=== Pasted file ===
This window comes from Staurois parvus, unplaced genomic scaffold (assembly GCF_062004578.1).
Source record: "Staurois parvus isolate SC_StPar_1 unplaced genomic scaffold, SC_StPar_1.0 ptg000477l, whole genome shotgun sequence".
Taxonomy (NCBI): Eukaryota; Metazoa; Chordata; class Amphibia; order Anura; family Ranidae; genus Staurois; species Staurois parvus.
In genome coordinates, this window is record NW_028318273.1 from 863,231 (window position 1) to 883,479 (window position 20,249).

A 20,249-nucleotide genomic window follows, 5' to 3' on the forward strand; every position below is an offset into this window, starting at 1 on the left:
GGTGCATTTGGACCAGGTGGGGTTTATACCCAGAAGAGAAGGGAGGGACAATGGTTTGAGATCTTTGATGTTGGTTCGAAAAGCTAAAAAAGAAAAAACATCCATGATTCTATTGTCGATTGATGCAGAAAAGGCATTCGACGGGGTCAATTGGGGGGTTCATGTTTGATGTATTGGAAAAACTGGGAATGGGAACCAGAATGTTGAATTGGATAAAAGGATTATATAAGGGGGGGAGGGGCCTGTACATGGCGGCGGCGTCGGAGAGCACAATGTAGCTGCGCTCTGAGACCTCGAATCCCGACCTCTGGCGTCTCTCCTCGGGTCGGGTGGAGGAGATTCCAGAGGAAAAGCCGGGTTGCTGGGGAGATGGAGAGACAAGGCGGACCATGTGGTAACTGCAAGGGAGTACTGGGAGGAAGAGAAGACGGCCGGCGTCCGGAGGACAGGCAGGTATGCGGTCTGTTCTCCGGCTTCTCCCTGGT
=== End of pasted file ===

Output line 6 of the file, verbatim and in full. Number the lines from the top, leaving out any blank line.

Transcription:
GGTGCATTTGGACCAGGTGGGGTTTATACCCAGAAGAGAAGGGAGGGACAATGGTTTGAGATCTTTGATGTTGGTTCGAAAAGCTAAAAAAGAAAAAACATCCATGATTCTATTGTCGATTGATGCAGAAAAGGCATTCGACGGGGTCAATTGGGGGGTTCATGTTTGATGTATTGGAAAAACTGGGAATGGGAACCAGAATGTTGAATTGGATAAAAGGATTATATAAGGGGGGGAGGGGCCTGTACATGGCGGCGGCGTCGGAGAGCACAATGTAGCTGCGCTCTGAGACCTCGAATCCCGACCTCTGGCGTCTCTCCTCGGGTCGGGTGGAGGAGATTCCAGAGGAAAAGCCGGGTTGCTGGGGAGATGGAGAGACAAGGCGGACCATGTGGTAACTGCAAGGGAGTACTGGGAGGAAGAGAAGACGGCCGGCGTCCGGAGGACAGGCAGGTATGCGGTCTGTTCTCCGGCTTCTCCCTGGT